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Words With Latin Roots

English Vocabulary Derived From Latin and Greek


Words. We all use them. Whether we identify as logophiles (word lovers) or suffer from logorrhea (talking too much) or rely on a thesaurus to energize our writing, we depend on words. Although English has its own native vocabulary, it has also imported words from many other languages. The classical languages, Greek and Latin, play a starring role in technical vocabularies. Even in daily life, Latin rears its lovely head as the root of English words. Here are articles from this site on the classical elements of our language and words. You'll find confusing pairs of words and abbreviations, word import lists, a word of the day, and some basics on translation.

    Latin Borrowings

  • Latin Words in English I
    English has lots of words of Latin origin. Some of these words are changed to make them more like other English words -- mostly by changing the ending (e.g., 'office' from the Latin officium), but other Latin words are kept intact in English. Of these words, there are some that remain unfamiliar and are generally italicized to show that they are foreign, but there are others that are used with nothing to set them apart as imported from Latin. You may not even be aware that they are from Latin. Here are some such words and abbreviations.
  • Latin Words in English II
    (See preceding.)
  • Borrowings in English FAQ
    Did it enter the English language directly from Latin or via French?
  • On Translating Latin Into English
    Whether you want to translate a short English phrase into Latin or a Latin phrase into English, you can not just plug the words into a dictionary and expect an accurate result. You can't with most modern languages, but the lack of a one-to-one correspondence is even greater for Latin and English.
  • Latin Religious Words in English
    If you want to say that the prospects are bleak, you could say "it doesn't augur well." Augur is used as a verb in this English sentence, with no particular religious connotation. In ancient Rome, an augur was a religious figure who observed natural phenomena, like the presence and location to left or right of birds, to determine whether the prospects were good or bad for a proposed venture. Find out about more such words.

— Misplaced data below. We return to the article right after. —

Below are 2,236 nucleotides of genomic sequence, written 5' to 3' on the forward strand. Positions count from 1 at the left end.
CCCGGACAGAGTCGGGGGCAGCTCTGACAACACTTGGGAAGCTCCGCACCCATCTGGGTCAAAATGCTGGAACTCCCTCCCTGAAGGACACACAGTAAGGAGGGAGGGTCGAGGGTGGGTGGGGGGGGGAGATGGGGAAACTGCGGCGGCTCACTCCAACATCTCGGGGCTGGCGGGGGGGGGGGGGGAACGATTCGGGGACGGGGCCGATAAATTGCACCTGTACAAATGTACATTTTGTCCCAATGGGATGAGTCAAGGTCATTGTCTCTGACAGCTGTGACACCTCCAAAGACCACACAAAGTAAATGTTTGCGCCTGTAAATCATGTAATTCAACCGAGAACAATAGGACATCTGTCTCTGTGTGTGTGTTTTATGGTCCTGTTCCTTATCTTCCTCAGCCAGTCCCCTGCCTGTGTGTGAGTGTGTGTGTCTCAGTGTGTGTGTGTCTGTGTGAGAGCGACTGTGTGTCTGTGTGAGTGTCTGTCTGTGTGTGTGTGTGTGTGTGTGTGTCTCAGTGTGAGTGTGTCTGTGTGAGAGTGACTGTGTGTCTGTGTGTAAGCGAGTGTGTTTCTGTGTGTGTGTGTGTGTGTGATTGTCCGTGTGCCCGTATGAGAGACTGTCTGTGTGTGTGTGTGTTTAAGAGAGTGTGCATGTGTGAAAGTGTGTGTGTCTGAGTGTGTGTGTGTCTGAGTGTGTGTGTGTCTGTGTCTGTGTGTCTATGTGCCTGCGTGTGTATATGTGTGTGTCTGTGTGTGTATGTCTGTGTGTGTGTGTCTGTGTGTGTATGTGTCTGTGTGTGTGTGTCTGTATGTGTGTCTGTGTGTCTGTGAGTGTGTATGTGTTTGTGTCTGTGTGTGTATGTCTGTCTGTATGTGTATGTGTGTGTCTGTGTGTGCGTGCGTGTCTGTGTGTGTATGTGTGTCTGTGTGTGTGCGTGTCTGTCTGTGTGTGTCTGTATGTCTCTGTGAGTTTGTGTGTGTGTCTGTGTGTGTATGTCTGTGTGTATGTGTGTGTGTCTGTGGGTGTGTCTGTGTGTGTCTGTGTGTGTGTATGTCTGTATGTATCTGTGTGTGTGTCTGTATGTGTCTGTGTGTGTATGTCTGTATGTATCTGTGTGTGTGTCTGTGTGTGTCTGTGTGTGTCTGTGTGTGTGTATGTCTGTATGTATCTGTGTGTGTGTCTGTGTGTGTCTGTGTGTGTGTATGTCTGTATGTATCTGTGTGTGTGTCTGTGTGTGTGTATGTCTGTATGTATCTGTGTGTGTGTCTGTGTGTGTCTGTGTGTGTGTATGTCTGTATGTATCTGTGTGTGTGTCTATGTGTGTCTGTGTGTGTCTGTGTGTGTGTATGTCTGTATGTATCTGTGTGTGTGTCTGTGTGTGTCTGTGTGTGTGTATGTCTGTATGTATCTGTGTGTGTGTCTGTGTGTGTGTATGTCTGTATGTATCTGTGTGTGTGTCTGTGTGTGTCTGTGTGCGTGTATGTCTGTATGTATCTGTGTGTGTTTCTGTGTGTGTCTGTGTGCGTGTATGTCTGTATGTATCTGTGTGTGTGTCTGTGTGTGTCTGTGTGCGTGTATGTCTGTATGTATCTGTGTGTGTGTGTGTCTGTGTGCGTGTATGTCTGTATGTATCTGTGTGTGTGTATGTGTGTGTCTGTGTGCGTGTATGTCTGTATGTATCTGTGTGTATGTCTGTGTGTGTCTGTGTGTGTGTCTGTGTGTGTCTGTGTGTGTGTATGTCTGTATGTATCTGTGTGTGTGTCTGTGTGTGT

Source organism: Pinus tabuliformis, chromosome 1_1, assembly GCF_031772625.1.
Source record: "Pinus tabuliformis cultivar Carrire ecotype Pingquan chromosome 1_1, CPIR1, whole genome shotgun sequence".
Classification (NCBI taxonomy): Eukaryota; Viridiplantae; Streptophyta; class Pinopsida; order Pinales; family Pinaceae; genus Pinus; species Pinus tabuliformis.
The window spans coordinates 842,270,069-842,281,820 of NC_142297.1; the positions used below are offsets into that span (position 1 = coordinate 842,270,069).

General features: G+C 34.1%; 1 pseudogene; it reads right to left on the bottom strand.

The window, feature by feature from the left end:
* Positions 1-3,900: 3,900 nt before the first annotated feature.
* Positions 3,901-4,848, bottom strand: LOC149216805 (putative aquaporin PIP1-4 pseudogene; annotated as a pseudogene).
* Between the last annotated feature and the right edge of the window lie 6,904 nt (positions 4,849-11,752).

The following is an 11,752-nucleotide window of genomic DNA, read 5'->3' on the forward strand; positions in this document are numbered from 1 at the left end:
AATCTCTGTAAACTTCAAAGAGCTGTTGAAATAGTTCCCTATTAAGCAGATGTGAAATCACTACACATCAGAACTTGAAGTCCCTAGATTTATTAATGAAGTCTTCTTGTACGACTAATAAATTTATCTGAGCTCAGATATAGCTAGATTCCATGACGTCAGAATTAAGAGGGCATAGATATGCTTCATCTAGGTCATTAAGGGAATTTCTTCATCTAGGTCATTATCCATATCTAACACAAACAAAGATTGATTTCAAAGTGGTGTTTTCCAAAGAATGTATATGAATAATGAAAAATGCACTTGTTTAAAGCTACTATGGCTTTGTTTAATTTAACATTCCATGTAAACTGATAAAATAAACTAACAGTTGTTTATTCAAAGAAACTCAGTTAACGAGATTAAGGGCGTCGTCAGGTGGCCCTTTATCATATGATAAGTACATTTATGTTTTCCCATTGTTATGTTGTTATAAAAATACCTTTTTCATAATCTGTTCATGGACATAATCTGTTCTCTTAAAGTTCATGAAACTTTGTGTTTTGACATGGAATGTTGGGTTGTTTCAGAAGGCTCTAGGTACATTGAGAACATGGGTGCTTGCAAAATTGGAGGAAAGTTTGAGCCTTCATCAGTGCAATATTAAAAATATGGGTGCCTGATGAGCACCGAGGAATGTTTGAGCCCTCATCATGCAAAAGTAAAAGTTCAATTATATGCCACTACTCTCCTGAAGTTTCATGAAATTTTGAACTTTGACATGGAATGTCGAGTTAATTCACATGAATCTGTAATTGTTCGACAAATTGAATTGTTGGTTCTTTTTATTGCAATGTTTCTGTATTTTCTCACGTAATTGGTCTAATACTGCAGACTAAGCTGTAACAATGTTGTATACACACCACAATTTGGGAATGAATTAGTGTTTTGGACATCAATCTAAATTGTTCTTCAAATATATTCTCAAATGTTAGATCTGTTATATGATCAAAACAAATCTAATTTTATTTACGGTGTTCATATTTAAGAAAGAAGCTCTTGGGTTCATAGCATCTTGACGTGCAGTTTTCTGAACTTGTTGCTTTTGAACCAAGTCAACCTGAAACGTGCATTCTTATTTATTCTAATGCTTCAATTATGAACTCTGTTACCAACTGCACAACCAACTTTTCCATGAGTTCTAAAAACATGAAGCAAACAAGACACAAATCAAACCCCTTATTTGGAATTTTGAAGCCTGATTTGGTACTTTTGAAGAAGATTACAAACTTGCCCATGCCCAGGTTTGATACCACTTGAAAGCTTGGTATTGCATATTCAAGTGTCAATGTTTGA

• Confusing Pairs

  • The Meaning of Confusing Pairs of Greek and Latin Roots
    Pairs and triplets of similar Greek and Latin roots.
  • Affect vs. Effect
    To distinguish affect from effect you need more than the motto if affect, it's a verb and if it's effect, it's a noun. Here's some further help.
  • I.e. vs. e.g.
    It's pretty simple to figure out when to use which, but you need to know what the Latin abbreviations stand for.
  • Word of the Day

  • Word of the Day
    These words are not necessarily the words you need to know to score well on the SAT/GRE. Some words of the day are not directly based on Latin or Greek, but instead came into English via a Romance language. Their roots are still classical, though.
  • Roots and More

  • Where Do You Add the Endings to Latin Words
    Latin declensions and conjugations require that you add endings to Latin root words. Here is some basic information on what to look for.
  • Word Derivations - Greek and Latin Bases
    Here is a chart that shows common word bases and sample words built from them. All the words are formed from two bases on this list. The first form in the chart, which is bolded, is the word base; the next form, in italics, is the Greek or Latin, followed by its English translation.
  • Quiz on Word Derivations - Greek and Latin Bases
    Find out how well you've learned the Greek and Latin bases from the preceding article with this little multiple guess quiz.
  • A Little Etymology
    If you recognize the parts, you'll understand the whole: learn the Greek and Latin roots, the prefixes and affixes.
  • Etymology - English Words with Latin Prefixes
    A look at Latin prepositions and their use in English as prefixes.
  • Finally, for those of you who want a book on Latin and Greek word roots:

  • Review of Words and Ideas
    In Words and Ideas, editor William J. Dominik has created an introductory classical culture curriculum within the context of a vocabulary builder and beginning etymology textbook.

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